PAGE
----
It was not possible to independently verify either side’s account of the fighting. But Mr. Reznikov’s tally roughly matched that of American officials, who believe hundreds of Russian soldiers are being killed or injured every day as the Kremlin rushes many more men — including lightly trained new recruits and ex-convicts — to the front line. Ukrainian forces have at times suffered similar losses in Bakhmut, U.S. officials say.

Sergey Shestak/EPA, via Shutterstock

Mr. Reznikov acknowledged that the intense fighting was taking a toll on Ukrainian soldiers on the front line and that keeping up morale after a year of war was a “very serious challenge.”

“People are under crazy stress day and night,” he said.

Since last summer the Kremlin’s forces have bombarded Bakhmut, a city that Moscow sees as critical to achieving Mr. Putin’s objective of capturing all of Donbas, which includes Donetsk and the neighboring Luhansk region. Ukraine has warned that Russia could be starting a renewed offensive in the east as its troops seek to give Mr. Putin a victory to mark the anniversary of his invasion, on Feb. 24.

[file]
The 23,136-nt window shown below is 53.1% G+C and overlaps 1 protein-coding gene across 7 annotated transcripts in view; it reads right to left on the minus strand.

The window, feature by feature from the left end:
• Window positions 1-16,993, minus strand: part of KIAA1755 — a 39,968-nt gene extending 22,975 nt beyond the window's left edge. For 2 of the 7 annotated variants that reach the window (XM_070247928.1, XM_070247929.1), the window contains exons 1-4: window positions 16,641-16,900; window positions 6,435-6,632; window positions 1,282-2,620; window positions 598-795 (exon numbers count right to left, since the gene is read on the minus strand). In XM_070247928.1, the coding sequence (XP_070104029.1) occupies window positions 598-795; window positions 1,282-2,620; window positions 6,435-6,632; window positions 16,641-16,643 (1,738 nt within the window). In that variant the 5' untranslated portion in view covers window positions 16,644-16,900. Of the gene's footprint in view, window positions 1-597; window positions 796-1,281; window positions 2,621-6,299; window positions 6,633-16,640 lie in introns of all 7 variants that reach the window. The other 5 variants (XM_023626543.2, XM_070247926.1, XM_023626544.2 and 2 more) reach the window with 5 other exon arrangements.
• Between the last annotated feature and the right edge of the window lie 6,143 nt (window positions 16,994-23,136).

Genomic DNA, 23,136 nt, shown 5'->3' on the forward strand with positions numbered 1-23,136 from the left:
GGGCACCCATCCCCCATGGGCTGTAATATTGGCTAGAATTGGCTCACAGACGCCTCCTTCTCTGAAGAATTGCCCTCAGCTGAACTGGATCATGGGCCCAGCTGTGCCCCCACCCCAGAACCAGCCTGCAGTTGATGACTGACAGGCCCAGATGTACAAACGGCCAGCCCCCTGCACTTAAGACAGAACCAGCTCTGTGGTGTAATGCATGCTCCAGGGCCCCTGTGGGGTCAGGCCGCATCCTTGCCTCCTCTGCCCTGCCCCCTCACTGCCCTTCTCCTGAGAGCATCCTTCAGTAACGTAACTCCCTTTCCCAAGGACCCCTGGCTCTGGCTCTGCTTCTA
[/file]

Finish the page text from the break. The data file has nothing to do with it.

After losing significant ground to Ukrainian counter attacks last fall, Russia has escalated its campaign in the east, bringing in more troops and intensifying its artillery strikes. Russian forces have slowly surrounded Bakhmut on three sides and cut off many of the roads leading into and out of the city. That has left Ukrainian forces with one road as their last major supply line — or potential escape route.